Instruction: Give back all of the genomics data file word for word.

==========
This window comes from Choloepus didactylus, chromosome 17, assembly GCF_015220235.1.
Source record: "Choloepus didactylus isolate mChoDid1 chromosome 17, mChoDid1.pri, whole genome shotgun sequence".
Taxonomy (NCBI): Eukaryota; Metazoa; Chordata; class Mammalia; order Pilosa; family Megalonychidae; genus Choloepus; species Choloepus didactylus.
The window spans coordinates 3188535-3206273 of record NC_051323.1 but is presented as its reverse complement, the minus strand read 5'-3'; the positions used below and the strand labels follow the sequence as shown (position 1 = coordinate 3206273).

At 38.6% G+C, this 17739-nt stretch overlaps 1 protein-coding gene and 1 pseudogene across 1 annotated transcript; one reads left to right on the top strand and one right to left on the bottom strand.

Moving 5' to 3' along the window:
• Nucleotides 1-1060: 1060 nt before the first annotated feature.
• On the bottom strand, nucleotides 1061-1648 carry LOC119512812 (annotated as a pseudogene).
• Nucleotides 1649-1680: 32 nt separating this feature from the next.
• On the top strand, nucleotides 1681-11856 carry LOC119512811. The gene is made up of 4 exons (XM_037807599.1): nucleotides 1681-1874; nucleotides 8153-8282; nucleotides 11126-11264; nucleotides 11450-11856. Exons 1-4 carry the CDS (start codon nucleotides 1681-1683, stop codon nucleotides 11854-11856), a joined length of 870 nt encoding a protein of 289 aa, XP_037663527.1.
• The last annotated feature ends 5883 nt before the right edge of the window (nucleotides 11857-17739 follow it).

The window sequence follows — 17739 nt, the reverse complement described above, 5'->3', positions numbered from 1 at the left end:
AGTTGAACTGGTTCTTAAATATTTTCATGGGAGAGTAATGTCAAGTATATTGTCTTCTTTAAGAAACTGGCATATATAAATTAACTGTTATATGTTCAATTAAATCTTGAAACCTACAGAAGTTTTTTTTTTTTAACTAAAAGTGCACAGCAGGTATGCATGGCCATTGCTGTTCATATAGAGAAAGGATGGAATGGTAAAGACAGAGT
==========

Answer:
This window comes from Choloepus didactylus, chromosome 17, assembly GCF_015220235.1.
Source record: "Choloepus didactylus isolate mChoDid1 chromosome 17, mChoDid1.pri, whole genome shotgun sequence".
Taxonomy (NCBI): Eukaryota; Metazoa; Chordata; class Mammalia; order Pilosa; family Megalonychidae; genus Choloepus; species Choloepus didactylus.
The window spans coordinates 3188535-3206273 of record NC_051323.1 but is presented as its reverse complement, the minus strand read 5'-3'; the positions used below and the strand labels follow the sequence as shown (position 1 = coordinate 3206273).

At 38.6% G+C, this 17739-nt stretch overlaps 1 protein-coding gene and 1 pseudogene across 1 annotated transcript; one reads left to right on the top strand and one right to left on the bottom strand.

Moving 5' to 3' along the window:
• Nucleotides 1-1060: 1060 nt before the first annotated feature.
• On the bottom strand, nucleotides 1061-1648 carry LOC119512812 (annotated as a pseudogene).
• Nucleotides 1649-1680: 32 nt separating this feature from the next.
• On the top strand, nucleotides 1681-11856 carry LOC119512811. The gene is made up of 4 exons (XM_037807599.1): nucleotides 1681-1874; nucleotides 8153-8282; nucleotides 11126-11264; nucleotides 11450-11856. Exons 1-4 carry the CDS (start codon nucleotides 1681-1683, stop codon nucleotides 11854-11856), a joined length of 870 nt encoding a protein of 289 aa, XP_037663527.1.
• The last annotated feature ends 5883 nt before the right edge of the window (nucleotides 11857-17739 follow it).

The window sequence follows — 17739 nt, the reverse complement described above, 5'->3', positions numbered from 1 at the left end:
AGTTGAACTGGTTCTTAAATATTTTCATGGGAGAGTAATGTCAAGTATATTGTCTTCTTTAAGAAACTGGCATATATAAATTAACTGTTATATGTTCAATTAAATCTTGAAACCTACAGAAGTTTTTTTTTTTTAACTAAAAGTGCACAGCAGGTATGCATGGCCATTGCTGTTCATATAGAGAAAGGATGGAATGGTAAAGACAGAGT